First, I took a look at http://www.totalcreeper.com/ after a redirect from some comedy site (BTW- IT’S NOT PORN or anything dangerous or such.  Just sad.  Might be bad language)  It reminded me a lot of the horrors of http://www.peopleofwalmart.com/ (IT’S JUST LIKE ABOVE, but definitely bad language.)  Sad words, sad thoughts.

Next, I have been watching the Glee marathon on Oxygen.  Yeah, I know.  But the episode I just watched was partly about the character of Beist and her challenge to see herself as beautiful.  And Kurt trying to find his voice and identity.

Finally, the ad for a new movie showed during the commercial break: Beastly.  http://www.beastlythemovie.com/  Either it’s good planning by the people over at Oxygen to run the commercial during the “Beist” episode, or a God thing.  Or both.

The other day, we were sharing our pet peeves, and I thought about what I wanted to say.  People who clap out of time.  That used to be my old standby, but I actually like it now.  Eggs?  No.  Two and a Half Men?  That’s just obvious.  People who like Two and a Half Men?  That’s just cruel.

So I said something along these lines: “I can’t stand people who refuse to open their minds and look beyond their area of understanding.”  That is awkwardly phrased, and it was probably more awkward than that.  But it was such.

It is a pet peeve of mine.  Learned in elementary school where I got to know people of different cultures, relearned when I saw myself being a cruel little kid to the “less cool” kids in school, empathized when I became one of the “less cool” kids from middle school to high school and generally understood over my life as an outsider, an oddball.  Not just that I can’t stand it when people look at me and don’t understand who I really am, but even more when people see my friends or others and can’t look beyond simple appearances.

We are a culture of image.  We try to imitate the beautiful, successful ones, whether we realize it or not.  Even our idea of “perfected bodies” or “angels”- we typically think of bright glowing skin (usually white) and youthful, thin, unblemished appearance.  What if we spent forever in eternity as chubby individuals with potmarked faces for every sin we committed on earth?  Now, I’m not putting out a theological view—simply dreaming a “What If?”

People are beautiful.  All people.  And not just some on the outside, some on the inside.  It’s both.  Because as they say, “Beauty is in the eye of the beholder.”  But you’ll argue, “Does that mean beauty is subjective?  Are there any standards of truth, goodness, beauty?  Yes.  External.  Because the beholder is God.  And we are his art.  Yes, we are sinful and fallen, much like a painting that has been destroyed over the ages.  But God is the painter.  He sees the original as well as the present condition as well as the redeemed possibility.  And when He looks at us, He sees “the image of God” within us all.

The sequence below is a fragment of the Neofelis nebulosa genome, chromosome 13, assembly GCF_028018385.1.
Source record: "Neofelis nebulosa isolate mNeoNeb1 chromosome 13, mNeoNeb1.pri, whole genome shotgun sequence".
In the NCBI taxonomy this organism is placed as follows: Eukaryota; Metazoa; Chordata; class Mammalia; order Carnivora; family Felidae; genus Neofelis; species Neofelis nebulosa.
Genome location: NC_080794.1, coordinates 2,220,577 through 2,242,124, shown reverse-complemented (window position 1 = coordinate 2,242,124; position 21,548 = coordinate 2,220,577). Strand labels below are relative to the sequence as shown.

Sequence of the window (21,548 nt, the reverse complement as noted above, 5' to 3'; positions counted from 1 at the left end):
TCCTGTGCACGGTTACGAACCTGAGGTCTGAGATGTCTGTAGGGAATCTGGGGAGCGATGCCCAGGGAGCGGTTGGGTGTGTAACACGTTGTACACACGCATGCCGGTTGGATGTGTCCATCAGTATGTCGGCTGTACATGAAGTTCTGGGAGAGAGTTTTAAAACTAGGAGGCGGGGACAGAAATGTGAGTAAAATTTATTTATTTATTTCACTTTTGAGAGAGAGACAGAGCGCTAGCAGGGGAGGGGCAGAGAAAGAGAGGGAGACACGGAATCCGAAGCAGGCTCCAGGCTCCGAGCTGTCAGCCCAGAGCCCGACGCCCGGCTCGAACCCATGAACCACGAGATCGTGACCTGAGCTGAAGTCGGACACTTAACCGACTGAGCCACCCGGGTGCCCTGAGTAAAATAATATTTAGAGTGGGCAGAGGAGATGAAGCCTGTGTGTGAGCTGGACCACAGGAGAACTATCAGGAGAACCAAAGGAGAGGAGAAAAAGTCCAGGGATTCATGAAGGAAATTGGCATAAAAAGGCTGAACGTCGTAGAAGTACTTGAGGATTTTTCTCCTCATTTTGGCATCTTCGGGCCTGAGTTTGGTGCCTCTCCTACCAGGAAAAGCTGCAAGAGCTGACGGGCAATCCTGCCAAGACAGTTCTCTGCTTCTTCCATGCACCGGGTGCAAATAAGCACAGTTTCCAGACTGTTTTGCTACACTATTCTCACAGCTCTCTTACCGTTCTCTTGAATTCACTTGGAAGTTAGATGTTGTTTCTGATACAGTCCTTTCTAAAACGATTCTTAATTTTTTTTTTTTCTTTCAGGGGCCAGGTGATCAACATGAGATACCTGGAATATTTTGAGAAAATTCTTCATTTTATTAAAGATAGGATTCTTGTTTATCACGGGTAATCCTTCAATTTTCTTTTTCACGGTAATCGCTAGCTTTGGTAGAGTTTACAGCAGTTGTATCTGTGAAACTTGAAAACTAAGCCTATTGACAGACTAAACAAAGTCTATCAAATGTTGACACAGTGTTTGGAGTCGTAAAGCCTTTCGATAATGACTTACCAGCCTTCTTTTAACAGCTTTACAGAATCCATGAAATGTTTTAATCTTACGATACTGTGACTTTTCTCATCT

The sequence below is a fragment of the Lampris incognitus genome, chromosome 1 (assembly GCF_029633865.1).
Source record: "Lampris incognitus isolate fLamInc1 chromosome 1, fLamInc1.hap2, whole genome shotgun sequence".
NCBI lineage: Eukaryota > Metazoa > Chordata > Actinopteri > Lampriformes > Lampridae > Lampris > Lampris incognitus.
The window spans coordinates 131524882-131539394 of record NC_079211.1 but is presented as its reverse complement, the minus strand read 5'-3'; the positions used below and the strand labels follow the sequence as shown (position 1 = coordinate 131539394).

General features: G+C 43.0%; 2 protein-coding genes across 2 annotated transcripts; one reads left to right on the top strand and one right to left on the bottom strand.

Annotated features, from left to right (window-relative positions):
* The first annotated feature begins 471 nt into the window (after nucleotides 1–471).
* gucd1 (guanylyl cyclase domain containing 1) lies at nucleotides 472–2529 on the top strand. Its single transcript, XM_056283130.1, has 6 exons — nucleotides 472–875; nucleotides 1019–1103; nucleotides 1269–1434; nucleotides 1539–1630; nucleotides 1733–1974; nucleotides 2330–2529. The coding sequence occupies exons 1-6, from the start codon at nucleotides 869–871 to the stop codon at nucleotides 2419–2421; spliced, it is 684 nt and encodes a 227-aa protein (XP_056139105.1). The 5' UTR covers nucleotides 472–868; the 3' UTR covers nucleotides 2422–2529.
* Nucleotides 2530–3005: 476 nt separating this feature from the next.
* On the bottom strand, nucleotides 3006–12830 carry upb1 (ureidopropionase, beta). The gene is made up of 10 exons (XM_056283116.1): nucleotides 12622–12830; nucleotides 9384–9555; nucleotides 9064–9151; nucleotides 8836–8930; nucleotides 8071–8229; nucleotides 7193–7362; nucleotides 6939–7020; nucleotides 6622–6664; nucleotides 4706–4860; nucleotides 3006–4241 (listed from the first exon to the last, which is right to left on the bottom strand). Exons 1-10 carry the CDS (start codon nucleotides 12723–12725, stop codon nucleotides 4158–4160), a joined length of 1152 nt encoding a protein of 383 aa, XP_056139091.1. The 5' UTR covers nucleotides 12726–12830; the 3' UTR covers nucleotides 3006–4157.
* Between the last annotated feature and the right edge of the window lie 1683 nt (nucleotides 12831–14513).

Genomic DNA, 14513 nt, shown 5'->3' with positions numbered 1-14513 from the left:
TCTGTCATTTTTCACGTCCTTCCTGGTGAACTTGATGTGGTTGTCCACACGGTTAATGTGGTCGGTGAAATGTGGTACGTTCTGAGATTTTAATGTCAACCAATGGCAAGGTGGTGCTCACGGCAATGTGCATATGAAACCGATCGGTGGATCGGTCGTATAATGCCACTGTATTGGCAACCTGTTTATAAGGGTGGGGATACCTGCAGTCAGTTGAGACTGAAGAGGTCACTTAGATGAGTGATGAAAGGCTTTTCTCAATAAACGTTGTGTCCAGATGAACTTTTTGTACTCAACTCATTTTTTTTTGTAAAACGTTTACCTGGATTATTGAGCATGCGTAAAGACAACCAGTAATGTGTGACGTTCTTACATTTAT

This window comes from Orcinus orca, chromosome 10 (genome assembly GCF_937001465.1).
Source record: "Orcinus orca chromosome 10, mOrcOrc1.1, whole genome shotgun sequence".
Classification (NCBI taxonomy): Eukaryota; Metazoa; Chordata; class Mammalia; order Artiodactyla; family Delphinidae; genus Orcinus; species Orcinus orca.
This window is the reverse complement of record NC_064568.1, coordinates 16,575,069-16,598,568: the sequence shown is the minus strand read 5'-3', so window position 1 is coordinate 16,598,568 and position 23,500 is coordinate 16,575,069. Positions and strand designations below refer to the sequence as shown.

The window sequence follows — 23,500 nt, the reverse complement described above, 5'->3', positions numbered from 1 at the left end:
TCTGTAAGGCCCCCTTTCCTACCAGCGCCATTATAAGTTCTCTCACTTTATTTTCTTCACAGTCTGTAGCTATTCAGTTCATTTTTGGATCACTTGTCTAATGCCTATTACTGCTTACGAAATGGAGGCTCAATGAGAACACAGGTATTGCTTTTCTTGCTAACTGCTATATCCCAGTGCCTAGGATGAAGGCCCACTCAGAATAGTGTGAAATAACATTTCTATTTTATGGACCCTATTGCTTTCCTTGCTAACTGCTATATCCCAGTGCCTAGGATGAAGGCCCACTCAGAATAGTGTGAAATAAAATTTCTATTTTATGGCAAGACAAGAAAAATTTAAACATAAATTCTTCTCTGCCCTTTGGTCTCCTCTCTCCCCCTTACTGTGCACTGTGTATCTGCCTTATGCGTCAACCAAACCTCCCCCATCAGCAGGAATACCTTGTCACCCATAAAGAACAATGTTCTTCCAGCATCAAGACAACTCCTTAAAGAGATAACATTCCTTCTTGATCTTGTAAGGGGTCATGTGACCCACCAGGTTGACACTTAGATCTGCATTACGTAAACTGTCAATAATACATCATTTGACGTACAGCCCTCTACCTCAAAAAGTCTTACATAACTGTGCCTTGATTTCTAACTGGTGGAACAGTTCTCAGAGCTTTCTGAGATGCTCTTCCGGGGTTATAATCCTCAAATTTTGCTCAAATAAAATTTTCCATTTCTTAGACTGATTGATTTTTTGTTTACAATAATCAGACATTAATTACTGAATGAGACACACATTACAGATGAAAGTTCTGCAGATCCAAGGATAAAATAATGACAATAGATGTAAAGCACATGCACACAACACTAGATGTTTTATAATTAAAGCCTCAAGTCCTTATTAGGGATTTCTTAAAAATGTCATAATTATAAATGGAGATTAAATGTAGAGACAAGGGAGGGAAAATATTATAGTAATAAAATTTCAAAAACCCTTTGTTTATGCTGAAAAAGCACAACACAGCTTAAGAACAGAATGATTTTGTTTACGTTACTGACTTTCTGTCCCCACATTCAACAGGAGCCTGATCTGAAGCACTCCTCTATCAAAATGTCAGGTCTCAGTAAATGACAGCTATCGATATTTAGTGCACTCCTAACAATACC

The difference is the person who refuses to see the beauty in others.  Like a wire coiling around itself, all they can see is things from their perspective, their eyes, their standards.  And so they look at others and see them as nothing but animals and creatures.  Such is the case with the websites above.  They throw around insults and tear down other people that they forget it’s supposed to be humor.  Sure, maybe you can laugh at someone’s awkward clothing or bad hair day.  But it just gets twisted and perverted and turns wrong—such as seen before.  If you say, “But it’s just a joke.”  I say “Fine.”  But the words we say and the words we read are like air we breathe.  If we breathe out foul air, there’s probably something foul underneath.  If we breathe in foul air, it’s gonna get at us eventually.  Now, yes, those people are loved by God and beautiful as well.  Heck, I’m sure their wit is God given. And I’m not better than them.  This is just a personal thought of what is going on over there.

In Glee, we see people trying to find their identity, find their own meaning in life.  I’ve posted about it before.  Probably a lot of the same thoughts are coming up again.  But with Beist, we see a person who is so unlike others, so foreign to the norm.  It’s almost impossible to find a person that can say she is lovable.  But Will steps up and does that.  And he seems honest.  Maybe he is, maybe he isn’t, but can we do the same?  Speak love and beauty into the lives of others?

In this movie, we see a guy who is all wrapped up in himself and he looks down on others, so he is changed to be ugly in the eyes of the people who once loved him, and he has to find someone to love him as he is.  Okay, yes, I just told you the plot of Beauty and the Beast.  It’s a take off of that story.  But relevant all the same.  When we turn to the point of seeing all others as beasts compared to our own beauty, we turn into beasts ourselves.

So who do you look down on?  Who do you “feel sorry for”?  Who do you pity?  Who do you ignore?  Who do you hate?  Who are you disgusted by?  Who can you not stand?  Who irritates you?  Who is awkward beyond all belief?  Who is ugly and gross and weird and just wrong?


They are the beautiful artwork of Creator God, Incarnate One, Redeemer and Lover of the soul.

So love them.  Love him. Love her.  Love them like you love yourself and maybe you will see the beauty of the “beast”.


I will try to do the same.  I have no handle on this.  I fail as well.  But now that I am aware of it, I can try.  Try.  Yoda was wrong.  There is try.  But you try by doing.  So do.  Try.  Love.


Home – 1/18/11

Home is not where you live, but where they understand you”- Christian Morganstern

“I long, as does every human being, to be at home wherever I find myself.”- Maya Angelou

“Home is a name, a word, it is a strong one; stronger than magician ever spoke, or spirit ever answered to, in the strongest conjuration.”- Charles Dickens